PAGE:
MS Access: Hiding liked table information from power query or other external data fetching tool without authorization (1 Viewer)

isladogs

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I agree with that, though my answer was ambiguous as written. Better still don't store passwords at all
 

Pat Hartman

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You don't see the hidden tables when you use Access to link to the BE, why should other apps be able to "see" the hidden tables. I know Access can't distinguish between a link from an application you want to link from and a link from an application you don't want to link from but it can identify hidden tables and just not show them in ANY link dialog. That lets the developer control which apps get to link and which don't because the developer can unhide the linked table to enable linking or link using VBA.

We are only talking about SHOWING the hidden tables in the linking dialog. I agree, if you know the name of the table, it can't really be hidden. But the users using the Power app won't know the table name and if they can't see it in the list, they can't use it. You might want to change the table name to something that will obscure its actual usage. You can do this without changing the app if that is easier. Just rename the table. Then create a query and save it as the name of the old table. This trick shows you why you can't have both a query and a table with the same name.
 

sonic8

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This is good news for you, as it means you can implement my suggestions to improve security.

As to all the other contributors in this thread discussing the mechanics and implications of hidden tables in Access: Your discussion is not very relevant to this case, as the tables are not in Access but in SQL Server.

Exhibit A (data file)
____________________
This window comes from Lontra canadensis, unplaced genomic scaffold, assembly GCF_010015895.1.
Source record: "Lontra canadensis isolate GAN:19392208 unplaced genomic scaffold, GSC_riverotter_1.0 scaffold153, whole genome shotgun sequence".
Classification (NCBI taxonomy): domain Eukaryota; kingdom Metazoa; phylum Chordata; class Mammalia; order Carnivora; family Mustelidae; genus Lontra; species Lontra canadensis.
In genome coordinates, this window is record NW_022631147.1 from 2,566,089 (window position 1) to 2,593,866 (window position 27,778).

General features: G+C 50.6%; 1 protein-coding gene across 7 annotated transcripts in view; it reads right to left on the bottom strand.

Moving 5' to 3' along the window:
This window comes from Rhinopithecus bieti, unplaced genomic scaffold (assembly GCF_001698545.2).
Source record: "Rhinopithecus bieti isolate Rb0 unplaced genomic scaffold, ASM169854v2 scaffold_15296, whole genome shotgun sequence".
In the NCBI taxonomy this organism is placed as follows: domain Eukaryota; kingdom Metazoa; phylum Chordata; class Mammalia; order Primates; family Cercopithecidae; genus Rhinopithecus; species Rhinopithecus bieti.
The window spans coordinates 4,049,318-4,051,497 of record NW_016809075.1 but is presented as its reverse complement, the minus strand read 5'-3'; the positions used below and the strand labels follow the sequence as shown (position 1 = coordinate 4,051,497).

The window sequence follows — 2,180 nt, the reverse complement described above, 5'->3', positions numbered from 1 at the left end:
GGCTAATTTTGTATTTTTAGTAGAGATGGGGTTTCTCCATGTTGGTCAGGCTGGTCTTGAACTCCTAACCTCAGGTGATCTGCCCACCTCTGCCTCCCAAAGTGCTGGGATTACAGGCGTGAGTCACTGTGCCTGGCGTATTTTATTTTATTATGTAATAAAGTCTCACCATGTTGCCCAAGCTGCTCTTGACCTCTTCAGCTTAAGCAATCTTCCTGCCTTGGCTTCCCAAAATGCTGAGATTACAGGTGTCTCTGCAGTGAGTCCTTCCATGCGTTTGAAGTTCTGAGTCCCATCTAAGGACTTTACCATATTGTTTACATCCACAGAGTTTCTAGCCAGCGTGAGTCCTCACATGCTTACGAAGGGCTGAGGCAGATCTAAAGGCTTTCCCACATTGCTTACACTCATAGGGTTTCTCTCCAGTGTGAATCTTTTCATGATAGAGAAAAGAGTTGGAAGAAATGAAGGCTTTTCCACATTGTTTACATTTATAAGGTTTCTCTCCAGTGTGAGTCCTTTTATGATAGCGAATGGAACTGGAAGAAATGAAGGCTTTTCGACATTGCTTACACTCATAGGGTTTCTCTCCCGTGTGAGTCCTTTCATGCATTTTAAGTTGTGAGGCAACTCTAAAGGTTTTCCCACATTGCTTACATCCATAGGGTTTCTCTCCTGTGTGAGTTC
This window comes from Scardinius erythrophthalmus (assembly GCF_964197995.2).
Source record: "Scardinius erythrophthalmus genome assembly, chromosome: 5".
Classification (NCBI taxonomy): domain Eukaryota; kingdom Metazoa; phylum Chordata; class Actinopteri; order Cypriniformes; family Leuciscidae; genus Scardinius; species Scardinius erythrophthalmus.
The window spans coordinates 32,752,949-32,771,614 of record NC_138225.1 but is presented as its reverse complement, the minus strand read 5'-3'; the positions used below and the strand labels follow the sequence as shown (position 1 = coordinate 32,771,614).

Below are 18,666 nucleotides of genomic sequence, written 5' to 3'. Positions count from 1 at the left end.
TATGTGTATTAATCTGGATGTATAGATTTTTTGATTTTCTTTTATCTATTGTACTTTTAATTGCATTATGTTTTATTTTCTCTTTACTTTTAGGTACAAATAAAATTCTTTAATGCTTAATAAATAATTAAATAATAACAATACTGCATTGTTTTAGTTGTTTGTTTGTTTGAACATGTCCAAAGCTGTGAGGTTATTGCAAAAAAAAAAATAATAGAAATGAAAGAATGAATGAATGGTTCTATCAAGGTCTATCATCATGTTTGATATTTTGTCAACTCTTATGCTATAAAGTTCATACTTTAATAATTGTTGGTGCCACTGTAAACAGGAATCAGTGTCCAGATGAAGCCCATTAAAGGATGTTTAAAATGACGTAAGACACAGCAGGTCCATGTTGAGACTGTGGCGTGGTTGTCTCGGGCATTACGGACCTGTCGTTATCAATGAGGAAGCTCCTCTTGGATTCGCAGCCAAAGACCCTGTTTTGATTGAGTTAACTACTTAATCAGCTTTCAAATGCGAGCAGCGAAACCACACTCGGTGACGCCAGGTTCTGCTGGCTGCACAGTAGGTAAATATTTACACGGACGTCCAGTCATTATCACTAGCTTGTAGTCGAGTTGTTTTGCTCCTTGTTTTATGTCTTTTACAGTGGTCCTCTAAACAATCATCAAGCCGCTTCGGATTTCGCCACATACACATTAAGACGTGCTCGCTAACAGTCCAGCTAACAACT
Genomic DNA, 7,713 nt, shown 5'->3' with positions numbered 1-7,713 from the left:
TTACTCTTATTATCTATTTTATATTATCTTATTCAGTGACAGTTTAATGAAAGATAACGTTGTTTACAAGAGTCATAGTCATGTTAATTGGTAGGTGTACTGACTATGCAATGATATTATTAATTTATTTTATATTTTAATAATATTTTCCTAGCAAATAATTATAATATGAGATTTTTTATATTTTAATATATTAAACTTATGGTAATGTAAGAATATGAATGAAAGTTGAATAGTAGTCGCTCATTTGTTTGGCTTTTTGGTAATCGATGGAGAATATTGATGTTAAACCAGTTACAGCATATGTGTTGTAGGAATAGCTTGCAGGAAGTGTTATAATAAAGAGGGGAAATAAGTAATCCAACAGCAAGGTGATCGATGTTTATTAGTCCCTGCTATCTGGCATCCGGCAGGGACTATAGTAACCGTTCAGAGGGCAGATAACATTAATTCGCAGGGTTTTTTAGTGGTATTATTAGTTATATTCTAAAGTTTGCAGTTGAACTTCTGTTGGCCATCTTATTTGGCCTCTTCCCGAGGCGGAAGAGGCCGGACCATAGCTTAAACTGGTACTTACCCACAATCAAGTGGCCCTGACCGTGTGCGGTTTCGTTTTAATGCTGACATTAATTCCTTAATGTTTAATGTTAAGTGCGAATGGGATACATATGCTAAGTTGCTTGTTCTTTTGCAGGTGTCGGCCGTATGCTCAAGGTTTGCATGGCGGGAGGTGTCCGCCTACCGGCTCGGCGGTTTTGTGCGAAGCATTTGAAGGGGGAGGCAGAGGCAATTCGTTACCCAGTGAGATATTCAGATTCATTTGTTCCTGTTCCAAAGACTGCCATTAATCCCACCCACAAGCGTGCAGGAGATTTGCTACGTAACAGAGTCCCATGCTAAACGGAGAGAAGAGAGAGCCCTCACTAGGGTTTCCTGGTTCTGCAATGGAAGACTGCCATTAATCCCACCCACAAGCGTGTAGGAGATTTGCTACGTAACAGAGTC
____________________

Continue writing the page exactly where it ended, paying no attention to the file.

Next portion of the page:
The_Doc_Man

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I don't know if it helps but this is one of the few cases I ever found (while with the U.S.Navy) where a 1:1 table made sense, where the "public" or "less sensitive" data was in a table with only minor security, but the "private" or "more sensitive" data was in a different table with far more stringent security settings. The two tables were related in a 1:1 manner since they had the same PK. Having the tables in SQL server would seem to facilitate such a solution. I would emphasize that this is probably one of only two reasons to ever use a 1:1 table relationship.
 

isladogs

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This is good news for you, as it means you can implement my suggestions to improve security.

Hi Philipp
We both agree that hashing/encrypting the data is worthwhile whether the tables are in Access or SQL Server.

Perhaps I'm being dense but which of your suggestions would help improve security specifically in relation to linked SQL tables in this instance?
The end user is running Excel PowerQuery on deep hidden linked Access tables which in this case happen to be from SQL Server.
But what difference does that make? Am I missing something here?
 

sonic8

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which of your suggestions would help improve security specifically in relation to linked SQL tables in this instance?
[...]give the users only permission to query data from a view on that table, which doesn't include sensitive information
SQL Server's permission system enables the developer to implement the above in a secure way, even if queried from PowerQuery or any other tool, while Access does not.
 

isladogs

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Ah. it seems I misread post #5.
Can you spell out the SS permissions details that will solve this issue
 

sonic8

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Can you spell out the SS permissions details that will solve this issue
SQL:
REVOKE ALL ON TableWithSensitiveData FROM OrdinaryUserAccount;
GRANT SELECT ON ViewWithoutSensitiveData TO OrdinaryUserAccount;

This is just the tip of the iceberg. One would need to spend some time to learn SQL Server's permission system.
 

isladogs

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Thanks to both of you. More importantly hopefully this will be useful to the OP
 

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